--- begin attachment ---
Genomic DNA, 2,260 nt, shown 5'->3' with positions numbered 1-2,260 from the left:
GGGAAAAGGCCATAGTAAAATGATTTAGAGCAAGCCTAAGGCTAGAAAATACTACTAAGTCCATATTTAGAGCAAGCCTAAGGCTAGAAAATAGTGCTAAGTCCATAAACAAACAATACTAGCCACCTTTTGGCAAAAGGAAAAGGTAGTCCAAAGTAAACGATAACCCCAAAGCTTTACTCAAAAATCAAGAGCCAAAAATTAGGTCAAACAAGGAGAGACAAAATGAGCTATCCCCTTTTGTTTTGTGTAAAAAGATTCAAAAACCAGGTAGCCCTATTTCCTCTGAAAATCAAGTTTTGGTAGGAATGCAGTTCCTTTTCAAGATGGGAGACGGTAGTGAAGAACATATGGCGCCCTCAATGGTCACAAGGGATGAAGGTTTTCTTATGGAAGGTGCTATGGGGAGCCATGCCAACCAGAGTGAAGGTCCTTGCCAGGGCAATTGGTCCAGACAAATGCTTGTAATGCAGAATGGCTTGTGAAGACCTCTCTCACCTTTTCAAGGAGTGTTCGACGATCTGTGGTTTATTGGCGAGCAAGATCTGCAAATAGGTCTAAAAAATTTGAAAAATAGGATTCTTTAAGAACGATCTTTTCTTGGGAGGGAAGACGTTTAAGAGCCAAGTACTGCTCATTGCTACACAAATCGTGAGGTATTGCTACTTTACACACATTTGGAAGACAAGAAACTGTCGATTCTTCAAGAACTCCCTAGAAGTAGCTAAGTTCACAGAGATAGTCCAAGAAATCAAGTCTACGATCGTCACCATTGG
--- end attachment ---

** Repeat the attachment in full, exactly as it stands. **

Genomic DNA, 2,260 nt, shown 5'->3' with positions numbered 1-2,260 from the left:
GGGAAAAGGCCATAGTAAAATGATTTAGAGCAAGCCTAAGGCTAGAAAATACTACTAAGTCCATATTTAGAGCAAGCCTAAGGCTAGAAAATAGTGCTAAGTCCATAAACAAACAATACTAGCCACCTTTTGGCAAAAGGAAAAGGTAGTCCAAAGTAAACGATAACCCCAAAGCTTTACTCAAAAATCAAGAGCCAAAAATTAGGTCAAACAAGGAGAGACAAAATGAGCTATCCCCTTTTGTTTTGTGTAAAAAGATTCAAAAACCAGGTAGCCCTATTTCCTCTGAAAATCAAGTTTTGGTAGGAATGCAGTTCCTTTTCAAGATGGGAGACGGTAGTGAAGAACATATGGCGCCCTCAATGGTCACAAGGGATGAAGGTTTTCTTATGGAAGGTGCTATGGGGAGCCATGCCAACCAGAGTGAAGGTCCTTGCCAGGGCAATTGGTCCAGACAAATGCTTGTAATGCAGAATGGCTTGTGAAGACCTCTCTCACCTTTTCAAGGAGTGTTCGACGATCTGTGGTTTATTGGCGAGCAAGATCTGCAAATAGGTCTAAAAAATTTGAAAAATAGGATTCTTTAAGAACGATCTTTTCTTGGGAGGGAAGACGTTTAAGAGCCAAGTACTGCTCATTGCTACACAAATCGTGAGGTATTGCTACTTTACACACATTTGGAAGACAAGAAACTGTCGATTCTTCAAGAACTCCCTAGAAGTAGCTAAGTTCACAGAGATAGTCCAAGAAATCAAGTCTACGATCGTCACCATTGG